8 Bring forth therefore fruits meet for repentance:
9 And think not to say within yourselves, We have Abraham to our father: for I say unto you, that God is able of these stones to raise up children unto Abraham.
10 And now also the axe is laid unto the root of the trees: therefore every tree which bringeth not forth good fruit is hewn down, and cast into the fire.
11 I indeed baptize you with water unto repentance. but he that cometh after me is mightier than I, whose shoes I am not worthy to bear: he shall baptize you with the Holy Ghost, and with fire:
12 Whose fan is in his hand, and he will throughly purge his floor, and gather his wheat into the garner; but he will burn up the chaff with unquenchable fire.
Saturday, December 08, 2007
- We think Christmas Past is mean, not good-hearted and certainly not o'er-brimming with the hearty goodwill of the Christmas season. He is trudging through his dutiful oversight of Christmas Day without a touch of joy. I can't imagine a worse depiction of Christmas "Spirit". And the interchange in which Scrooge says, "I didn't know Cratchit had a crippled son," and Christmas Present replies with "You didn't ask," well, we just get this funny picture of Scrooge interrupting Bob at his work and asking, "By the way, Mr. Cratchit, do you have a crippled son?"
- The Giant Jawa-eyed Christmas Yet to Come.
- The sound of Stewart working up to his big laughing scene at the end. Gagging, maybe?
We especially like the scenes in which Christmas Present visits the sailors at sea and prisoners in the jail -most versions leave this part out. We've grown to appreciate the downtrodden Bob Cratchit, whose portrayal I did not like at all at first but whose demeanor seems more realistic to me now than other versions I used to prefer, and a more good-hearted Fred than the one in this production would be hard to find.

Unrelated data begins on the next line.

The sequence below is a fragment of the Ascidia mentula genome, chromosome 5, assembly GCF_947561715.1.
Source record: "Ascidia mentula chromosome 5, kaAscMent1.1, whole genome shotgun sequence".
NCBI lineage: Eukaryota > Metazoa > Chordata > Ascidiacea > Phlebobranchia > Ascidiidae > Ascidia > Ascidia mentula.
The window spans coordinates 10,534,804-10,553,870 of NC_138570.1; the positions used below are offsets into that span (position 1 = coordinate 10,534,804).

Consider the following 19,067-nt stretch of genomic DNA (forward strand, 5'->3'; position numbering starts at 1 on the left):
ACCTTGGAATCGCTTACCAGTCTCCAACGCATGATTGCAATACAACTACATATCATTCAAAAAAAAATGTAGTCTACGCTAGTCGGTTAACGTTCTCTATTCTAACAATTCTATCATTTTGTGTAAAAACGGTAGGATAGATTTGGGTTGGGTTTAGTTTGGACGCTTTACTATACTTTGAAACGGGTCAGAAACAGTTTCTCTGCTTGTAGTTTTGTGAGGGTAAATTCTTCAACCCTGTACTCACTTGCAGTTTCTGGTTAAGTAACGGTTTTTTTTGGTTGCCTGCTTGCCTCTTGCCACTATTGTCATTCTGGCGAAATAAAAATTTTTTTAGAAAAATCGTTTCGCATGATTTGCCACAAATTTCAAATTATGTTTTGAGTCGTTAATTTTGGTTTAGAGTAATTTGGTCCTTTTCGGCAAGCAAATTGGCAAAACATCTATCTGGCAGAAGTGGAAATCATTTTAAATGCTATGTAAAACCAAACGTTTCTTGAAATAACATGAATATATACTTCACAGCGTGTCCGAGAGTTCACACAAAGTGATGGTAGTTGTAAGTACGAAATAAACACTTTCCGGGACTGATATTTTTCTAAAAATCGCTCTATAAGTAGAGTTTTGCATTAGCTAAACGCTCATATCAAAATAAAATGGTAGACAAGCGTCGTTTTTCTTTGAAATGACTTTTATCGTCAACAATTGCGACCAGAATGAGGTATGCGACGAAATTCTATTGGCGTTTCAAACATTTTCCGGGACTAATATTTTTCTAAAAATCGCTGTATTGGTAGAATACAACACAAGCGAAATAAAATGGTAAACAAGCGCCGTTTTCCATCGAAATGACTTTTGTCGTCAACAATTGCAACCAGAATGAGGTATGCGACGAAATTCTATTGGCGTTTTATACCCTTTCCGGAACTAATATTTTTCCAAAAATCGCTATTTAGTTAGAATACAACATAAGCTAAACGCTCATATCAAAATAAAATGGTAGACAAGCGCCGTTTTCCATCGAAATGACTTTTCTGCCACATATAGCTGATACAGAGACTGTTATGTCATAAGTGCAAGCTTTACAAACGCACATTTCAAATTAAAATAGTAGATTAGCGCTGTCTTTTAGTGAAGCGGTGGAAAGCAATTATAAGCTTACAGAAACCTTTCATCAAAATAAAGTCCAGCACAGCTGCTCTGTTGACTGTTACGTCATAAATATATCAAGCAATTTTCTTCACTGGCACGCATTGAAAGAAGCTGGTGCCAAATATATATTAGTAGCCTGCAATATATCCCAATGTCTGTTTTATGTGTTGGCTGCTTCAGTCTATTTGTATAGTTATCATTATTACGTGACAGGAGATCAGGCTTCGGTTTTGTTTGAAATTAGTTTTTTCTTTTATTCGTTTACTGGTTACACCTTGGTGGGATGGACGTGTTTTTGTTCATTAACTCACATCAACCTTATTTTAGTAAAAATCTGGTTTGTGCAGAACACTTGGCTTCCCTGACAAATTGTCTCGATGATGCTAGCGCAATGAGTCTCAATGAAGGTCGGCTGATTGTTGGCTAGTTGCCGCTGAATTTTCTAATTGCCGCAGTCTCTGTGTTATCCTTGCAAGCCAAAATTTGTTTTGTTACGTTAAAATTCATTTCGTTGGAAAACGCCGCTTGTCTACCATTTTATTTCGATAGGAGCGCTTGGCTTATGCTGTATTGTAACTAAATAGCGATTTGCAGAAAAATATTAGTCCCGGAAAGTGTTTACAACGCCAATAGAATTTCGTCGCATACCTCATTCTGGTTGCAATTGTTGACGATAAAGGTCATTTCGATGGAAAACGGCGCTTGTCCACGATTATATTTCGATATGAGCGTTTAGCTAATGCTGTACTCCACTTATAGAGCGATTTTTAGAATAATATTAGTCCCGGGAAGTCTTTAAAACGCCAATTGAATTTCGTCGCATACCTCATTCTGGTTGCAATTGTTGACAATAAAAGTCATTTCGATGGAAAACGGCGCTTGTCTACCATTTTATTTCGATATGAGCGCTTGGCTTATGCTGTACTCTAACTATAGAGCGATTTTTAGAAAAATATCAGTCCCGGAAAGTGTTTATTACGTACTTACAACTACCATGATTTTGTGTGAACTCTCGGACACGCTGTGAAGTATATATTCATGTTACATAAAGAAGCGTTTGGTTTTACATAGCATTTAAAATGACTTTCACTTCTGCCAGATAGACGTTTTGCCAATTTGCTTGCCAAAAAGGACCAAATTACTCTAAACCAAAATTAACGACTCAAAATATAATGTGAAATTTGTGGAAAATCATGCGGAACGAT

We like this one. It's well worth owning and annual viewing. We've seen a lot of adaptations, so we can't help but compare them. None of them are perfect, and this one has much to offer.
There's a scene from towards the end of the film here:
12/5/2008: We watched this tonight. The Husband picked it as it's one of his favorites. The Younger Son keeps track of Saskia Reeves' career through a Google Alert. She does make a great Mrs. Cratchitt.
Film in Which There Appear Edge Lettering, Sprocket Holes, Dirt Particles, Etc. (1966):
If you've seen the first 5 seconds you've seen it all as far as I can tell. I've had more fun watching the test pattern on tv when I was a child.
Remedial Reading Comprehension (1970):
I'm in sympathy with the sleeper. I like brown rice better than white. Run while you can.
Feline Follies, the first "Felix" short (1919)
Felix the Cat in Hollywood (1923)
Felix the Cat Monkeys With Magic (1925)
April Maze (1930):
Neptune Nonsense (1936) is the story of a lonely fishie.
Friday, December 07, 2007
Here's the Scrooge song from the beginning of the movie:
We're not fans of the Muppet movies in general, though we loved their first movie and Muppet Treasure Island, but this film is a wonderful re-telling of the classic Christmas tale.
We watched this again tonight. The Husband says it makes him feel good, and Heaven help him, sometimes a feel-good movie is the perfect thing.